Preamble: I thought I would write out what's going in Lee's answer in detail. The paper he cites gives a derivation that is shorter, but somewhat more mysterious to me than the approach below.

I'll give that derivation that at the very bottom -- so if you just want a quick proof go there.

For simplicity of notation*, we will work in an Abelian group $G$, and later on we'll plug in $\mathbb{Z}_n^m$. I'll do this in the case of a finite group so that we can avoid issues of integrability.

(*Some may disagree, but for me a proliferation of Greek letters is worth the clarity about objects.)

High level intuition: The formula we are deriving follows from the following series of observations:

First, that composition can be represented by a composition operator $R_T$, mapping $f \to f \circ T$, and that this is a linear operator. The conjugation of this operator by the Fourier transform $F$ gives an operator $\hat{R_T}$ that tells us how to calculate $\hat{ f \circ T}$ from $\hat{f}$: we define $\hat{R_T}$ to have $F ({ f \circ T}) = \hat{R_T}(\hat{f})$. Since $\hat{R_T}$ is linear, we can check its behavior on a simple basis in order to write down a matrix describing it, and we obtain the formula from Lee's answer by choosing the basis of indicator functions. We get the formula for the matrix entries by an application of Parseval's theorem.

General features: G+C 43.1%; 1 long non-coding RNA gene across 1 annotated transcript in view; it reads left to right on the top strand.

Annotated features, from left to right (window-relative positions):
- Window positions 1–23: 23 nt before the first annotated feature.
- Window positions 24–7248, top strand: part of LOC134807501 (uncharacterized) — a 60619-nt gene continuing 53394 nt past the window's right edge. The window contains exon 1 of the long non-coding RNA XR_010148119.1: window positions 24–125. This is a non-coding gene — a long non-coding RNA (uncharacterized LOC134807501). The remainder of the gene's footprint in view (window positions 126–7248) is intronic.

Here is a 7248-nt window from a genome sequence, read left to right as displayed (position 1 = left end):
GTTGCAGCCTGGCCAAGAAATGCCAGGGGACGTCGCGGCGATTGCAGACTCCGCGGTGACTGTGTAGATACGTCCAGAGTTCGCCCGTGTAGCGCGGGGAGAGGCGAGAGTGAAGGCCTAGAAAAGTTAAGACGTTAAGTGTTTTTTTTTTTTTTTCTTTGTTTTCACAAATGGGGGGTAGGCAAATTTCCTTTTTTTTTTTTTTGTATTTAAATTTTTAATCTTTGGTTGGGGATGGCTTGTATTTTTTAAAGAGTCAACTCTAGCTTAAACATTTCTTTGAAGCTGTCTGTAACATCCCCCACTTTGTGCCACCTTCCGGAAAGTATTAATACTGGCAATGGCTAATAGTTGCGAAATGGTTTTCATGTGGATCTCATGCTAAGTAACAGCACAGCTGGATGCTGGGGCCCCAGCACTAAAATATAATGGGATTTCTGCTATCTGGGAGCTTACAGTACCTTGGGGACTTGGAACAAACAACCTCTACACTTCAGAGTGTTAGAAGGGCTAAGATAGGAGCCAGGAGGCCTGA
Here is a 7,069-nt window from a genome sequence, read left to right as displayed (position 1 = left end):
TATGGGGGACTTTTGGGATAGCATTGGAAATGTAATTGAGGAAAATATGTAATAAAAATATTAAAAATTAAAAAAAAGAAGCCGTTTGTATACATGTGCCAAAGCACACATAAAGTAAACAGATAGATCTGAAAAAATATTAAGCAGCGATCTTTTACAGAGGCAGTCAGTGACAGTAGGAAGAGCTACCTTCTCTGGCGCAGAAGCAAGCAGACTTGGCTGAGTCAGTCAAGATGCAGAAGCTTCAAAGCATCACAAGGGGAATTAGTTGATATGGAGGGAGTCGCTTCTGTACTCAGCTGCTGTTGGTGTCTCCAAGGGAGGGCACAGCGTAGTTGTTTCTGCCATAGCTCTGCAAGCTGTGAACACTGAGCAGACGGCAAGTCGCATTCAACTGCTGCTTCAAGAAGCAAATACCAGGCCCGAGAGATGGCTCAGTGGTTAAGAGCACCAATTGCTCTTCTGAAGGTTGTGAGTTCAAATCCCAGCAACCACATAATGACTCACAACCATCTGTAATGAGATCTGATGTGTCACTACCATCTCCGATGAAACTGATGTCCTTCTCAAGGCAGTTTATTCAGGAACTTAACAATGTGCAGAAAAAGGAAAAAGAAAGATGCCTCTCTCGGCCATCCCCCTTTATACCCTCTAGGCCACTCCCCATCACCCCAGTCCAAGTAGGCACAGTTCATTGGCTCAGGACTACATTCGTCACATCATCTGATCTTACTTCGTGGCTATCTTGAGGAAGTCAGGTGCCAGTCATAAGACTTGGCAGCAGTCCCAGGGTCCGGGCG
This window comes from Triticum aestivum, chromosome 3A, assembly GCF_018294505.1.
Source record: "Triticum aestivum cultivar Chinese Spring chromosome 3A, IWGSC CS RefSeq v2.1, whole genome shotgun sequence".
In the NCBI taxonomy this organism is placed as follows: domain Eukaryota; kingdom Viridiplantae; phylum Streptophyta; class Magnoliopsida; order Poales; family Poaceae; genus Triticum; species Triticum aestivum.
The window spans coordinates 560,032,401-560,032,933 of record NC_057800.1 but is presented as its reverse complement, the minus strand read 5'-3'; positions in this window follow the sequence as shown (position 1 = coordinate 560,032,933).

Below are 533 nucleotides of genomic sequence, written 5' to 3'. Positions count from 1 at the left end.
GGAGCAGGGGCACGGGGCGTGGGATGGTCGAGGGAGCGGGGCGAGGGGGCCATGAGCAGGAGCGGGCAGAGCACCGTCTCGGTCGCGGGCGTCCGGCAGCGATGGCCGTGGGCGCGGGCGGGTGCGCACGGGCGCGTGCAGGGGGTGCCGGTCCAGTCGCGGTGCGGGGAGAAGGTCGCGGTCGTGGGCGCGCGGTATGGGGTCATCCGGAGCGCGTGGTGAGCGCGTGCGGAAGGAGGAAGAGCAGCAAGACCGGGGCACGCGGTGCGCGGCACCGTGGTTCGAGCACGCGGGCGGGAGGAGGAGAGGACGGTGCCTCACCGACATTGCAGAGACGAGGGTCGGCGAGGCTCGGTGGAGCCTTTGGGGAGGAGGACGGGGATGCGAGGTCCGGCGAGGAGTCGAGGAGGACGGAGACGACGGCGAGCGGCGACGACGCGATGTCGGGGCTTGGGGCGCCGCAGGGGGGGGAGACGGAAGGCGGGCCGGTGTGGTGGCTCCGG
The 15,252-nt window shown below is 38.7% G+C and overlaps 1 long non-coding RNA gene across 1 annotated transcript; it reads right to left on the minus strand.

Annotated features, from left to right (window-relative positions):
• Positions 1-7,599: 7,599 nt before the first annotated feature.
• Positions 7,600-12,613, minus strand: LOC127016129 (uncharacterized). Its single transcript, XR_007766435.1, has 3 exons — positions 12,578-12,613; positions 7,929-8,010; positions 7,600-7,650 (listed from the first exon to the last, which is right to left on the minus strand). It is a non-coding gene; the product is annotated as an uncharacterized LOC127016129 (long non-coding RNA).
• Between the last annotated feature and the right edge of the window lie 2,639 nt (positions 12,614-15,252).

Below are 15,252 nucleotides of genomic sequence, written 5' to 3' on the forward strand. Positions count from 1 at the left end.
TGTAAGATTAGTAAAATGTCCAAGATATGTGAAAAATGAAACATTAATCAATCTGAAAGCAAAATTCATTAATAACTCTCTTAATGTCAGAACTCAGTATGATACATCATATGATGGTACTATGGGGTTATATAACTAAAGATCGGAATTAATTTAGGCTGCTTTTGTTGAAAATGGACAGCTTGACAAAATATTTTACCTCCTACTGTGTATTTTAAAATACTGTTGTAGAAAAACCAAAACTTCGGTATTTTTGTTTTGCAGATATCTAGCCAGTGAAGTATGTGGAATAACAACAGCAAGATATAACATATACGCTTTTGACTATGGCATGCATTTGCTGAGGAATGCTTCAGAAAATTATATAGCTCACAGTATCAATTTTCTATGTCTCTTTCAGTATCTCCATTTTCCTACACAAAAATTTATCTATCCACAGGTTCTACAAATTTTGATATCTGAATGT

Formal Derivation:

Notation: Let $\hat{G}$ denote the group of characters of $G$, $\hat{G} = \{ \text{group homomorphisms } \chi : G \to \mathbb{C}^* \}$. Additionally, let $F : L^2(G) \to L^2(\hat{G})$ denote the Fourier transform: $F(f)(\chi) = \sum_{g \in G} f(g) \overline{\chi}(g)$ so $f = \frac{1}{|G|} \sum_{\chi \in \hat{G}} F(f)(\chi) \chi$. By basic Fourier analysis, $(F^{-1}(h))(g) = \frac{1}{|G|} \sum_{ \chi \in \hat{G} } h( \chi) \chi(g)$. We'll also write $F(f) = \hat{f}$.